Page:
Rayman is a fondly remembered gaming icon of the 1990s and early 2000s and while he might not be considered as much of a big deal these days, his games are still fun to play. The original Rayman was released in 1995 and it’s an enjoyable 2D platformer which has aged quite well.
The story isn’t really much of a focus (even less so than other games in this genre.) All you really need to know is that he’s travelling through a strange and surreal world in order to rescue something called the Great Protoon from somebody named Mr. Dark. It sets up the game and it’s really all you need.
What I like so much about this game is that the worlds all look very beautiful (the art is very nice, especially for its time) and there’s a great soundtrack to accompany it. The music is often quite ambient and I sometimes get the impression that a lot of the strange and bizarre things I’m seeing are supposed to symbolise something more meaningful, though they’re almost certainly not.
Sometimes you’ll be going through jungles and caves, which are obviously fairly standard video game locales, but they’re portrayed really well here. Other times you’ll be walking through levels made of art supplies or musical notations, which is very unique. I have a personal preference for the ones which are grounded in reality (they have a certain fairy tale charm to them) but I basically like them all.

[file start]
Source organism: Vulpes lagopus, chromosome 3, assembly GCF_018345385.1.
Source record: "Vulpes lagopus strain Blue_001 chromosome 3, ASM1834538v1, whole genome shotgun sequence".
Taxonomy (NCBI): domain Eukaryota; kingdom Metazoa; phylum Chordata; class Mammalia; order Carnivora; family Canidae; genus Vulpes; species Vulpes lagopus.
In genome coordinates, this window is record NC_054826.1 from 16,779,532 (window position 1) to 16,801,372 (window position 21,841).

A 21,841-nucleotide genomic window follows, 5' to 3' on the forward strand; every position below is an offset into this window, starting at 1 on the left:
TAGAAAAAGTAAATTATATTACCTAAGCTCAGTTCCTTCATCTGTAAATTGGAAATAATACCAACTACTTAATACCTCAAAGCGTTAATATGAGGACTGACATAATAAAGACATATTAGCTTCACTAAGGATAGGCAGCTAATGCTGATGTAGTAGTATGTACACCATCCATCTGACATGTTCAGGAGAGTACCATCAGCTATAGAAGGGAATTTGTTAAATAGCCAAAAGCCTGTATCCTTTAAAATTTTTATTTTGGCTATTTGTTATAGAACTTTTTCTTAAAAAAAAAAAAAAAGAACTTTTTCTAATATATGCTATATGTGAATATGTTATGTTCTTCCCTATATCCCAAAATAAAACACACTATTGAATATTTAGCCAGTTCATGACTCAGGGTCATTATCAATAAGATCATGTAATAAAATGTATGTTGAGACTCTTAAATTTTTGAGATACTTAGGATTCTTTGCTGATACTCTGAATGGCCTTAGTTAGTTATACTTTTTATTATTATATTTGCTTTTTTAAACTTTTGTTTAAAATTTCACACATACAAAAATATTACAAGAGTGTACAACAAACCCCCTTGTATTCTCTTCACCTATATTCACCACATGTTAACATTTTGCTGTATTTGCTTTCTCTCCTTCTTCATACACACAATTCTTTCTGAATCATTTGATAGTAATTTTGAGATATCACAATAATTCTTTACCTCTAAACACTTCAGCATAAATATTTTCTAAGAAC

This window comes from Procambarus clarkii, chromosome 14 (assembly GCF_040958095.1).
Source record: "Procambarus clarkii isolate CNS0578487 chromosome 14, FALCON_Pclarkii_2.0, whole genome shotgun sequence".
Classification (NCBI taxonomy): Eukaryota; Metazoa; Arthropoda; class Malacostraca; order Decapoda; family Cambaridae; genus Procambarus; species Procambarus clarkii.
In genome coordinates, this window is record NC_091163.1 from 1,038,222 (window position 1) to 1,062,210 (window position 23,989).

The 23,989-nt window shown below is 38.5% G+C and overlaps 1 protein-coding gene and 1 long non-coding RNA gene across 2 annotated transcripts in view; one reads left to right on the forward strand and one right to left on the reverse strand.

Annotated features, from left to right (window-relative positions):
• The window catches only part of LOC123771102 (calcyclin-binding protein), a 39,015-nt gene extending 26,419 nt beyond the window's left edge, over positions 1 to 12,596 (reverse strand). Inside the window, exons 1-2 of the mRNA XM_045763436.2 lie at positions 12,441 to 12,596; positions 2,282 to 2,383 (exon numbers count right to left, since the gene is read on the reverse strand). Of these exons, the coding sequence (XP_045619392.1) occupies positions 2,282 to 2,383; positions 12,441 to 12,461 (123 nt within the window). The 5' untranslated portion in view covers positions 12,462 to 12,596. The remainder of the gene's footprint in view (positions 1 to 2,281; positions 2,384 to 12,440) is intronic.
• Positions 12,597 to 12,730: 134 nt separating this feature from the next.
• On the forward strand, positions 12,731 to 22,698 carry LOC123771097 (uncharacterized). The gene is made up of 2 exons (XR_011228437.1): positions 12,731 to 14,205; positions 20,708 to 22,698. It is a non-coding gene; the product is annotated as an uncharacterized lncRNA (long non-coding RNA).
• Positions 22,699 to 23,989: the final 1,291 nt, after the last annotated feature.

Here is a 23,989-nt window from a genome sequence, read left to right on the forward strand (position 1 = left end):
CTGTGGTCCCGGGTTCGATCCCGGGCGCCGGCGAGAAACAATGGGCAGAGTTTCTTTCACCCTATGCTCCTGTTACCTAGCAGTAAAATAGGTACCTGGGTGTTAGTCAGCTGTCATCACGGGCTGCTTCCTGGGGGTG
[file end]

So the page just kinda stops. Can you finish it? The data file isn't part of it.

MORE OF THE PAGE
There is one main area where the game could be improved, however: the difficulty. It’s far too hard. Now, don’t get me wrong, I appreciate finely tuned platforming which is tough, but fair – it can be nice to really perfect your approach to a level so that you can win. Sadly, a lot of the tough sections in Rayman don’t feel fair to me. There’ll be obstacles flying all over the place and everything that hits Rayman, pushes him back, often into deadly bottomless pits. It’s really infurating sometimes, especially near the end.
Speaking of the end, you need to find all of the collectables hidden in each world to access the final world… considering the difficulty in finishing some of them even once, this was not something I was willing to do. I usually like to complete every game I review but, sadly, finishing all but the final world will have to count as “completing” in this case.
But, overall, I’d hate to leave a negative impression of this game. The difficulty can get frustrating, sure, but I still had a good time with this game and genuinely enjoyed many of its levels. Plus, it was the game that gave us Rayman: iconic and limbless creature that he is. I’d say it’s worth a try.
(Don’t miss today’s Finger Puppet Show!)